Monday, June 22, 2009
Shifted by Colin D. Jones
(Foremost Press / 0-978-97048-9 / 978-0-978-97048-2 / April 2008 / 360 pages / $16.97)
Reviewed by Dianne Salerni for PODBRAM
Shifted is not your father’s werewolf story. While drawing on some classic elements of the werewolf legend, Colin D. Jones’s novel breaks new ground in the genre, producing a theory for lycanthropy that incorporates quantum physics and the multi-verse theory and even traces its roots back to the Viking ulfhedinn, or berserkers. The result is a taut, well-developed novel that is more science fiction than horror and completely enjoyable by a wide range of readers.
Mark Arsenault is a young man with a terrible secret. He knows that some dark monster lurks within him, struggling to get out. Not being a fool and growing up in the era of 70’s horror films and comic books, he knows perfectly well that the term “werewolf” most appropriately applies to his condition. Yet, he does not fit the all the classic descriptions of a werewolf – “It” wants out all the time, not only during a full moon, and the touch of silver does no harm to him. Also, no part of the werewolf legend can account for the Ghost – a shadowy but familiar figure which tries to guide and educate him – or his occasional glimpses of the future.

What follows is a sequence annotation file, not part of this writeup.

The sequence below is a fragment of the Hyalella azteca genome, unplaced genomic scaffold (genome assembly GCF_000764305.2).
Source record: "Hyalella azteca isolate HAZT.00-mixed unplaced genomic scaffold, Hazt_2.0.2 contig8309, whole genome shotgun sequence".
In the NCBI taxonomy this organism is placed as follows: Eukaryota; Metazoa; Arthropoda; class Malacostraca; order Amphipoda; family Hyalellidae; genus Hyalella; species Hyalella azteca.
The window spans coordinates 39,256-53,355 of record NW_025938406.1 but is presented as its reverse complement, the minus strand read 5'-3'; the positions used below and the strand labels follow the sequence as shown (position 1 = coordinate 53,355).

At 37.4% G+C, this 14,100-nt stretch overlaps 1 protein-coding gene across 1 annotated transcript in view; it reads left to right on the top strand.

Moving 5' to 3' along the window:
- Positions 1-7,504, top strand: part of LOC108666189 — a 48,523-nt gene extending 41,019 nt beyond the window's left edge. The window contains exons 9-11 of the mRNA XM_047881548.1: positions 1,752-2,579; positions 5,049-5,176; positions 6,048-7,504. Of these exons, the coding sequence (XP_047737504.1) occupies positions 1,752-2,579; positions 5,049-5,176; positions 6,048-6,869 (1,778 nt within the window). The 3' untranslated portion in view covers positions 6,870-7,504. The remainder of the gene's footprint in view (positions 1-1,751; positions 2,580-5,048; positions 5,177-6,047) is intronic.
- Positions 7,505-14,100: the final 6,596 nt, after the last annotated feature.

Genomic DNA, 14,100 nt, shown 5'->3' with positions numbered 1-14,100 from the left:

Raised in a loveless and abusive household by a mother and stepfather who fear and hate him, Mark lives an isolated existence until a caring teacher takes an interest in him. However, a kindly offer of refuge might just develop into something deeper and set off a chain reaction of events, leading to a cataclysmic event. A government agency, which knows exactly what Mark Arsenault is, is seeking to enlist the boy for its own nefarious purposes. The visitations from Ghost, whoever he is, are getting stronger, and Mark’s own exploration of his darker side suggests – in the vein of classic horror films – that the monster inside him, while capable of great violence, is not a monster at all and may in fact represent the noblest part of himself.
Shifted is well-written and carefully edited, as well as craftily plotted to build suspense. Jones reels out the information carefully over time, revealing just enough to keep the reader understanding events but not enough to give away what’s coming next. Characters are well-rounded, and dialogue is highly believable. The scientific basis for Jones’s version of lycanthropy makes sense and is presented without resort to awkward exposition or phony conversation. My only complaint is that the cover image has a comic book feel to it that does not quite match the novel. I rather wish the image was made to look more like a 70’s comic book cover – which Mark Arsenault might well have been reading – or replaced with something more elegant and dignified, to match the cleverly designed scientific theory created by the author. Overall, this was a highly enjoyable novel that should appeal to science fiction readers as well as fans of horror/paranormal books and classic monster films.
See Also: The High Spirts Review
Colin D. Jones' Website
Colin D. Jones' Blog